Jim Knapp enjoyed his profession so much that he called it "his hobby."
He recently retired from that hobby after 30 years as a school counselor at Bethel Park High School.
"I loved doing what I did," Knapp said recently. "I was just advising kids on how to help themselves. My job, my goal, my hobby was to help them help themselves, and I did it through advising and counseling."
During those 30 years, the South Strabane Township resident helped kids in many ways, but mainly by simply listening.
His listening methods included engaging in activities such as table football or checkers with the students.
Or he would go on walks with them, offering a chance to vent.
"I did whatever it took to get it to where I could listen to them," he said. "It really was great because it got them out of the counseling square-walled area and gave them a chance to walk and talk at the same time."
Knapp, who turns 61 in August, worked in other school districts including Ford City and North Allegheny as well as at Western Area Career and Technical Center in Canonsburg, where he also served for a number of years on the board of directors.
But the goal for the 1979 graduate of Bethel Park High School was to get back to his alma mater.
Those who worked with Knapp said his loss will be felt in the district, as he always went the extra mile to help students.
Michael Bruce, who is in his 26th year as a counselor, said Knapp always had snacks at the ready for a kid that may have been hungry or gave them money for lunch if they needed it.
"The school was his life," Bruce said. "He was kid-focused all the time. He was made to be a high school counselor. Anything he could do for kids outside of the normal school day, that's what he was. He wanted the kids to succeed all of the time."
Jeff Metheny, a retired teacher and former high school football coach at Bethel Park, worked with Knapp for about 25 years.
"He was the go-to guy for what young men or women needed when they were interested in getting a college scholarship," Metheny said. "He mentored so many young men and women to put them in the right position to be successful. It was truly amazing to watch. The school district is definitely going to miss him. The kids are going to miss him."
Dr. Zeb Jansante, assistant superintendent, touted Knapp's ability to get kids connected.
"He did a lot to help kids with careers," Jansante said. "We started sending kids to another vocational school where we hadn't typically sent kids because Jim reached out and found a program that wasn't offered with our vocational school. He really went above and beyond. Kids were really the center of his focus."
Knapp's involvement with the Bethel Park students also included coaching. He was the head girls basketball coach for three years, as well as an assistant for many years. His involvement with girls basketball dated back to his time as a Bethel Park student, when he served as the team's scorekeeper and manager.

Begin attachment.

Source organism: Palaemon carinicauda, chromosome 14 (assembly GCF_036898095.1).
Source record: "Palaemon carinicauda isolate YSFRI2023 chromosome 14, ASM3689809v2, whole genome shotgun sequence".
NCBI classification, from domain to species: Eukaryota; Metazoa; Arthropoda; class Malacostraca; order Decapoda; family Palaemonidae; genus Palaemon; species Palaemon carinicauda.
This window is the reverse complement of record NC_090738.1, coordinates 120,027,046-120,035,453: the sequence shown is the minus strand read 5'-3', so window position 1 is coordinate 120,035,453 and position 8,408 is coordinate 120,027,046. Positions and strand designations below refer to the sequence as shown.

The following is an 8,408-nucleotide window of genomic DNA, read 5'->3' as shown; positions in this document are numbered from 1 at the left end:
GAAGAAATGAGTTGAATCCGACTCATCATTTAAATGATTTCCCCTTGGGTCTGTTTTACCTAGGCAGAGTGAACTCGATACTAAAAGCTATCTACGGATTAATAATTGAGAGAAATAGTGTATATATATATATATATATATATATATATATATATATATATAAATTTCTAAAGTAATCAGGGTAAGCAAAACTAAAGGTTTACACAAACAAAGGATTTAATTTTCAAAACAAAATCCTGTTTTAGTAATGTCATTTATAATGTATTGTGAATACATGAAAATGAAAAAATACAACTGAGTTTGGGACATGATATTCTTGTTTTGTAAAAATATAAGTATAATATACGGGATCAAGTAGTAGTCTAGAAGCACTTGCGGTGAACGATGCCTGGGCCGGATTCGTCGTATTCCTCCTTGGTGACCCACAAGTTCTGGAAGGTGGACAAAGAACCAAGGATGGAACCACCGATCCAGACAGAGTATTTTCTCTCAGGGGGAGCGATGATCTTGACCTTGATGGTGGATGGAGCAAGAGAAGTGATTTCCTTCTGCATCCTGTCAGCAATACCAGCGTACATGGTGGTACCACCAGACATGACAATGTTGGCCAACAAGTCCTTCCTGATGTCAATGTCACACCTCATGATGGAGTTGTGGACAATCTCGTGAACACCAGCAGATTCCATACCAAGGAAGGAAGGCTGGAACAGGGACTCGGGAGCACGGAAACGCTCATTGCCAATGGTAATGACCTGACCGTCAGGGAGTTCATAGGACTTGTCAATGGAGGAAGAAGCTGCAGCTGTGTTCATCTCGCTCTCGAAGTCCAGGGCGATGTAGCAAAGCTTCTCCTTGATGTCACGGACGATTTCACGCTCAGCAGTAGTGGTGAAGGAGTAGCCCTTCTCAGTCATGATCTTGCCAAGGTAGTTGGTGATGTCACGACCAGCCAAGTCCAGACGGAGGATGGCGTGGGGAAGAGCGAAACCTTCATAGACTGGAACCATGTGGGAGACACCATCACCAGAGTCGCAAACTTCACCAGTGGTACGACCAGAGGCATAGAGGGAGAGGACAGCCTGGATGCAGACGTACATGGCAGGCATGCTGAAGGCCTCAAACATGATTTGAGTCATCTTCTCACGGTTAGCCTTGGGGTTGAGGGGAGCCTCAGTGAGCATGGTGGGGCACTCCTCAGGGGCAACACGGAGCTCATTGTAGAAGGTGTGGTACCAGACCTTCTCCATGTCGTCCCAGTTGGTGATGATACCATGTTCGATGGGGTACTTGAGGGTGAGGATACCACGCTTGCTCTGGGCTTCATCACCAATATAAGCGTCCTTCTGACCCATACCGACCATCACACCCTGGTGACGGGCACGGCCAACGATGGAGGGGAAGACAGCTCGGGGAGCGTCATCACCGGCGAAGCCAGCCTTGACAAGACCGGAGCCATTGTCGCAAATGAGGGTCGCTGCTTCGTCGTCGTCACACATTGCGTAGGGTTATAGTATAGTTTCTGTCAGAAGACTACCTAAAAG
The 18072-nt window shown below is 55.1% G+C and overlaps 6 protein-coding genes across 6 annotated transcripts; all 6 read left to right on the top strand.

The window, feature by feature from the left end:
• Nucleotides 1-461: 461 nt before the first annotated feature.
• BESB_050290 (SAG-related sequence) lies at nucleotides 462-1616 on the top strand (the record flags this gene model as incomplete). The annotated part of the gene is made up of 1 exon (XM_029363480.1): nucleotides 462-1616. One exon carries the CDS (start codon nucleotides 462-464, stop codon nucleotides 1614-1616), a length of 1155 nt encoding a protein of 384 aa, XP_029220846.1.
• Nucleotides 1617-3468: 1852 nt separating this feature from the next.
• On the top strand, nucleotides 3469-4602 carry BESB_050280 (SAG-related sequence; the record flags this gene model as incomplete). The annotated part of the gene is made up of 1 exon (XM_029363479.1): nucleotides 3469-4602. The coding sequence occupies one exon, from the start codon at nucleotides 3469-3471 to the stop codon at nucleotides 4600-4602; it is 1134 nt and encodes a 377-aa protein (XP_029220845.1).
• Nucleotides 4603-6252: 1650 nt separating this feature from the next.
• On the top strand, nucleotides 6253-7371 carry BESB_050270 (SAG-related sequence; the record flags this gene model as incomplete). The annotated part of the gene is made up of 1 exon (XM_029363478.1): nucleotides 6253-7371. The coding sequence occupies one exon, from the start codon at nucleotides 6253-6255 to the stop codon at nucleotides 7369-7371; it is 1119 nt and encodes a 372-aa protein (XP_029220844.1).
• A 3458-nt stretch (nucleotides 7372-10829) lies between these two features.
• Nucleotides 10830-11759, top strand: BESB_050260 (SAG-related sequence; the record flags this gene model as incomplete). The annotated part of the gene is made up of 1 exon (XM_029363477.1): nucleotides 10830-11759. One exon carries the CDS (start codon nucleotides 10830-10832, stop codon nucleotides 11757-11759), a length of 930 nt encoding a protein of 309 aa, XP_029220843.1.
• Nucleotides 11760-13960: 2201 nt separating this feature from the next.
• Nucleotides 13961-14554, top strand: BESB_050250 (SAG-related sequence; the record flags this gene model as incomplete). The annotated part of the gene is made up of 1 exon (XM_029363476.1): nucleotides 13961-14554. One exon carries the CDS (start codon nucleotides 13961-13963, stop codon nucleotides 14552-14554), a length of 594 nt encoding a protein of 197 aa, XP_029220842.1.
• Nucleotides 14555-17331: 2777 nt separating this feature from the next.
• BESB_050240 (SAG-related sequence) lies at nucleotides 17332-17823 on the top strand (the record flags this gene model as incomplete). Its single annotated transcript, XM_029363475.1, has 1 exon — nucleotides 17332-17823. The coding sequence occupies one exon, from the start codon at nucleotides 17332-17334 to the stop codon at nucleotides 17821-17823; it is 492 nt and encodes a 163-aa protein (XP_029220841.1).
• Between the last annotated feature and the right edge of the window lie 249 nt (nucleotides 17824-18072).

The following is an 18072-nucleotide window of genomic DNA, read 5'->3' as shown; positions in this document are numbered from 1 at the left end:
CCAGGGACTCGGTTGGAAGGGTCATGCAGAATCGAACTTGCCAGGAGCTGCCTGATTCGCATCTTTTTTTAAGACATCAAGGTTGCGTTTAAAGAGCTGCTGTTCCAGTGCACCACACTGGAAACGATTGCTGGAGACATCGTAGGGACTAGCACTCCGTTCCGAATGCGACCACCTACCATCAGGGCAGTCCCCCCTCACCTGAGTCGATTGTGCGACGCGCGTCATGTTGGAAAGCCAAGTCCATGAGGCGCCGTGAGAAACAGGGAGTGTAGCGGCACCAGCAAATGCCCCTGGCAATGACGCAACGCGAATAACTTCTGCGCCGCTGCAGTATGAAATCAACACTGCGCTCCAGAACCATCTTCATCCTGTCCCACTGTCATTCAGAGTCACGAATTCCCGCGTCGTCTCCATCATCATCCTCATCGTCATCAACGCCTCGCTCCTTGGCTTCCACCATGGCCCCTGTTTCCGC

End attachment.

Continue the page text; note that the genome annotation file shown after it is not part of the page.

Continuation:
What seemed to bring him the most joy as a coach was his time spent with the middle school boys and girls basketball program.
"That's where you really teach everything," Knapp said. "It, by far, was my best coaching job ever. I've coached at a lot of places and had a great experience in coaching, but the best was that middle school because I could work with both boys and girls and I could teach the fundamentals. I've enjoyed coaching my entire life."
Even though retired, Knapp won't be taking it easy. He'll be a substitute teacher at John F. Kennedy Catholic School in Washington and will be working a couple days a week as a job coach for ARC of Pennsylvania in Canonsburg.
There is another task he will be undertaking.
"I'll be taking my grandson to school," Knapp said. "That's something that I really wanted to do. He'll be going into second grade. I'll drop him off and then I'll head to JFK or ARC and substitute and work."
Knapp is one of 27 retirees from the district at the conclusion of the 2021-22 school year - including 12 professional and 15 support staff employees. The retirees represent more than 534 years of expertise and experience.
Those honored with Knapp at a luncheon in June are:
- Mark Graham, bus driver – 8 years of service
- Judi Kosanovich, health and physical education teacher – 33 years
- Linda Kountz, bus driver – 19 years
- Maria Leonard, world languages and cultures teacher – 21 years
- Tricia Moury, music teacher – 22 years
- Paul Novak, library media specialist – 28 years
- Dr. Janet O'Rourke, assistant superintendent – 22 years
- Ella Pysola, library aide – 23 years
- William Ranegar, head custodian – 9 years
- George Reganick, custodian – 6 years
- Doris Sharkey, bus aide – 11 years
- Patricia Talerico, bus aide – 8 years
- Myrna Thomas, health and physical education teacher – 30 years
- David Cheeseborough, lead mechanic – 40 years
- Nancy Clements, computer paraprofessional – 19 years
- Mark Dubuch, bus driver – 20 years
- Paula Gouirand, bus driver – 28 years
- William Herman, bus driver – 11 years
- Nancy Keane, bus driver – 20 years
- Patricia Luptak, school nurse – 4 years
- Mark Render, attendance coordinator – 30 years
- Terrence Spitznogle, technical education teacher – 30 years
- Lori Sutton, director of special education – 18 years
- Patricia Talerico, bus aide – 8 years
- Christine Williams, first grade teacher – 21 years
- Marilyn Williams, bus aide – 15 years.